Chapter 1 : Multi-Track Editing
Get to know the layout and main areas of the Standalone version of the Melodyne Studio.
When an audio file is imported, Melodyne detects not only the notes it contains, but tempo information as well. See how the Auto Stretch feature allows Melodyne to use this tempo information when importing multiple files into the same project.
Learn how to transfer multiple tracks into multiple instances of Melodyne plug-in all from one window; and then see how to manage the location of multiple files imported into the stand alone version.
Learn how to control playback in the stand alone version with both the mouse, and with key commands; and review basic scrubbing, scrolling and zooming techniques.
Explore ways of setting up multiple tracks, from both the Track Pane and the Note Editor, for either editing simultaneously or for use as reference tracks. And see how the Track Inspector controls, editing mix fader, and spread unison tracks functions work.
Here we explore three different editing scenarios benefitting from the ability to work with multiple tracks simultaneously.
Chapter 2 : Working with Tempo
Watch as a freely played piano performance is recorded into Melodyne standalone, and see how Assign Tempo mode is used to correct and tweak the automatic tempo detection.
Learn how to create, edit, delete, move, copy, and paste time signature changes.
Discover how to copy/paste a range of tempos to other positions in the project, have pasted note data conform or not to the destination tempo, manipulate tempos using the contextual menu functions as well as the different zones in Edit Tempo mode, and how to manipulate the tempo of finished mixes using the new Universal mode.
Chapter 3 : Custom Scales
Explore the functions Melodyne offers to analyze passages that don’t conform to preset scales.
Discover how to create custom scales by editing and defining the intervals used.
Chapter 4 : Exporting
Explore a few different scenarios involving the export of tempo maps and other edits, along with either single or multiple audio files from Melodyne 4 stand alone.
Chapter 5 : The Sound Editor
Get a first look around the Sound Editor. Melodyne performs a spectral analysis of all the harmonics of each note. Hear how the emphasis and dynamics sliders influence the extent to which each notes timbre, and dynamics, differ from the average calculated in the analysis.
Explore how this working area is used to edit the overtone structure of the individual notes on the track, either by dragging the bars representing each note’s harmonics, or via the four macro sliders at the bottom of the window.
See how this is used like a graphic equalizer. Each band is a semi tone wide. Curves are reshaped by either tools, macros, or contextual menu item functions.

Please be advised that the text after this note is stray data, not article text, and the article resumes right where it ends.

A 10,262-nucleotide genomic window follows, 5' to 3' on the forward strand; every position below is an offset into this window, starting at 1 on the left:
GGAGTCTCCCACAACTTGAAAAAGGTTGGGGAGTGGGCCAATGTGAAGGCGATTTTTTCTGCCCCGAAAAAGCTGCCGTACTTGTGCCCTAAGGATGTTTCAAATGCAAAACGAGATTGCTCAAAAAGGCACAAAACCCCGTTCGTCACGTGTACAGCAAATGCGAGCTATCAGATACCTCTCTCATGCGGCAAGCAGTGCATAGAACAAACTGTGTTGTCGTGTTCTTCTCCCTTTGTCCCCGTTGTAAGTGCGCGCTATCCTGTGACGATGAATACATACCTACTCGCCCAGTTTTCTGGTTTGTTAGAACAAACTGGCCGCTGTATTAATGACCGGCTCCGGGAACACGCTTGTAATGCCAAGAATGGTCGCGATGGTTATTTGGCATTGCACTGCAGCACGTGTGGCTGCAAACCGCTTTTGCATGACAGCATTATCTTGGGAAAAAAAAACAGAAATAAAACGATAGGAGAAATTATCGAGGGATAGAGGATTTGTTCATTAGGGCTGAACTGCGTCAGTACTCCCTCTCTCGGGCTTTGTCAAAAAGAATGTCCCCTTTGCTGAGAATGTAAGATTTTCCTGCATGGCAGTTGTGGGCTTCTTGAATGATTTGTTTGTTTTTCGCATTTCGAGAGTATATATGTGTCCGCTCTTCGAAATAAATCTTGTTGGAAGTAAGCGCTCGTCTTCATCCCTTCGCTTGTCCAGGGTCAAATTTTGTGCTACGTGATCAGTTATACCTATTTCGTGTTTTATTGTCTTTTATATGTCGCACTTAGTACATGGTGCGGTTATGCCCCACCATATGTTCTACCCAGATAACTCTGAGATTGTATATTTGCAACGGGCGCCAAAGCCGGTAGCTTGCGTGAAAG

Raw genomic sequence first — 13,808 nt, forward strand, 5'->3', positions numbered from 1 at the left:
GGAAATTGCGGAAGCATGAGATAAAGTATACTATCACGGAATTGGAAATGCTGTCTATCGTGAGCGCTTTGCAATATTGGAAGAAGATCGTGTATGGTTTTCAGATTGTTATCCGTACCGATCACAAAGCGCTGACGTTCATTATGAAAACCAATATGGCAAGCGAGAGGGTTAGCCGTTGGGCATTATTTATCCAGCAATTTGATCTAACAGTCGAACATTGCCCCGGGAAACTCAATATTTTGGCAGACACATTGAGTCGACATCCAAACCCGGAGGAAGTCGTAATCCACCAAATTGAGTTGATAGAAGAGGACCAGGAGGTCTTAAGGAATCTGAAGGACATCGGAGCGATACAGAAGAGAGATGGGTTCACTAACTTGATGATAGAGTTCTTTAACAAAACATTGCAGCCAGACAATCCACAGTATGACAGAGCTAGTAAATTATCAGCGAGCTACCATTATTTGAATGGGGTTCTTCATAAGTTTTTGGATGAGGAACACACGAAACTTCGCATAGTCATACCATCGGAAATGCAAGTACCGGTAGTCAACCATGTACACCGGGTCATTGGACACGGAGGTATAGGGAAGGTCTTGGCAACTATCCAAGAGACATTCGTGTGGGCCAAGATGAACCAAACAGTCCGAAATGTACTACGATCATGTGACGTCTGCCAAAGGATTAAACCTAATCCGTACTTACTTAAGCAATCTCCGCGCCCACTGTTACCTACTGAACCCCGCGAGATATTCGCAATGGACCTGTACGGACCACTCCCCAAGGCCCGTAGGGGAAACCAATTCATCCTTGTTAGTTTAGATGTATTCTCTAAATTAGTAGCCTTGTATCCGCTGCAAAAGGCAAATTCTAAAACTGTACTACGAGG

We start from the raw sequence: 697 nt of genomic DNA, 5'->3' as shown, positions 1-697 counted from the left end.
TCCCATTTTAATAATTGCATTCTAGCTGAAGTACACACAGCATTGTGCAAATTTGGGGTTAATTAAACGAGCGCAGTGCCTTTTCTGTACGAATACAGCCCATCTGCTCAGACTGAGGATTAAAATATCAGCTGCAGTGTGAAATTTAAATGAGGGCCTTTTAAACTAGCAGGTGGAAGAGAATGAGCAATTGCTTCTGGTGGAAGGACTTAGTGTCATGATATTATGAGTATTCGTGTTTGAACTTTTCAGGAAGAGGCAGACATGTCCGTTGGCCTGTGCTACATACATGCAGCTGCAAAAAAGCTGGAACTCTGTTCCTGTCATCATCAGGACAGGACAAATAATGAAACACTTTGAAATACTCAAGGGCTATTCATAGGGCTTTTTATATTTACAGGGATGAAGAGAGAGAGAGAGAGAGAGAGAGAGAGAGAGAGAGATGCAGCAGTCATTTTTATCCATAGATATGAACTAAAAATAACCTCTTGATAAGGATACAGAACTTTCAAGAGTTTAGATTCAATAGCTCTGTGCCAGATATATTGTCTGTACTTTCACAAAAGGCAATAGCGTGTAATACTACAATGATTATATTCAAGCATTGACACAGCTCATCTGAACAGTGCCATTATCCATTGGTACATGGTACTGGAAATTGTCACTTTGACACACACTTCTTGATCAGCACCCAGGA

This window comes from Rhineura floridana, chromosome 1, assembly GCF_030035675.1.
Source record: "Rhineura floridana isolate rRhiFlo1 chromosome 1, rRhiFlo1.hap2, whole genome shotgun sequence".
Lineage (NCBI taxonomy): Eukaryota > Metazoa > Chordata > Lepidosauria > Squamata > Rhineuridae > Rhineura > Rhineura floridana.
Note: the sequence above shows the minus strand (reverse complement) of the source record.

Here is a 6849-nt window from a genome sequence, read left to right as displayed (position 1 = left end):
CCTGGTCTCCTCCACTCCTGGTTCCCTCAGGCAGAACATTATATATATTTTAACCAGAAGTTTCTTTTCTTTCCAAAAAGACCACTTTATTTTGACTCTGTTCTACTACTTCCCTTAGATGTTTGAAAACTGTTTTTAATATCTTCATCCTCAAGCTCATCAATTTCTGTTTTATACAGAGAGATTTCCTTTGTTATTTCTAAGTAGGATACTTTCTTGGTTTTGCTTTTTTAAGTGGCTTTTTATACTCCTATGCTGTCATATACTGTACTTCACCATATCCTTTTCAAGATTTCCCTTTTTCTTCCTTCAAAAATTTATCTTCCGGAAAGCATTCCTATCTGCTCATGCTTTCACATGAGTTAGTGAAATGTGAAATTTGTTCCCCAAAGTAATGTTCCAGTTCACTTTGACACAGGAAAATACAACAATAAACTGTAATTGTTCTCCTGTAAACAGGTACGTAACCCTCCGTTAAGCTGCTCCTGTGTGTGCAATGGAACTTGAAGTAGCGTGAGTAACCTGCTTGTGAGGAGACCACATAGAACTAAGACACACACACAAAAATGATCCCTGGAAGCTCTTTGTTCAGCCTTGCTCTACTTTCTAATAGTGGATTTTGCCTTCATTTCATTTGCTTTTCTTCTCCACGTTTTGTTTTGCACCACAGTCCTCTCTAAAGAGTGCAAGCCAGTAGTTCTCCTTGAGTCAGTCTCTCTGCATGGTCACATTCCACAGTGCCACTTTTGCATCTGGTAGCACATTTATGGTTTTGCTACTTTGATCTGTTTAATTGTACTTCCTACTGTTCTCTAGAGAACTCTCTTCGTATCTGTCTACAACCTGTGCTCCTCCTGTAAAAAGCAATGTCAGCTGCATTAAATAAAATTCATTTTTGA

Explore the envelope and re-synthesis controls available here, as they are used to radically reshape the harmonic and dynamic content and contours of a grand piano performance.
In this in-depth video tutorial series, Melodyne expert Eli Krantzberg goes beyond Melodyne 4 Explained and dives deeper into Melodyne 4's power features, showing you how to unleash the full creative potential of this "must have" pitch and time manipulation tool.
Eli starts off with multi-track editing in Melodyne, including an overview of the Melodyne 4 Studio standalone interface, then moves into a demonstration of importing audio and using the Auto Stretch feature.
Eli then explains his best practices for multiple track file management, as well as explores both mouse and key command navigation, scrubbing, scrolling, and zooming.
Moving on, Eli covers working with tempo, by showing you how to record a free performance and then assign a tempo to it, and how to work with time signatures.
You'll then explore the various options for tempo editing, including copy/paste, conforming tempo and other ways to manipulate tempo.
A great Melodyne 4 features allows you to define custom scales, and Eli reveals how to use the Scale Detective and then customizing scales and tuning by editing and defining the musical intervals used by Melodyne in pitch detection.
Eli now discusses Exporting, and then covers how to use the Sound Editor. You'll learn how to perform a spectral analysis of the harmonics of each note using the emphasis and dynamics sliders, and then see how to edit the overtone structure of the notes.
After that, Eli shows you the EQ working area and demonstrates how to use it like a graphic equalizer. Finally, you'll experience the Synth Working Area and explore the Envelope and Re-Synthesis Controls.
When you're ready to take your knowledge of Melodyne 4 to the next level, don't miss "Melodyne 4 Advanced"!
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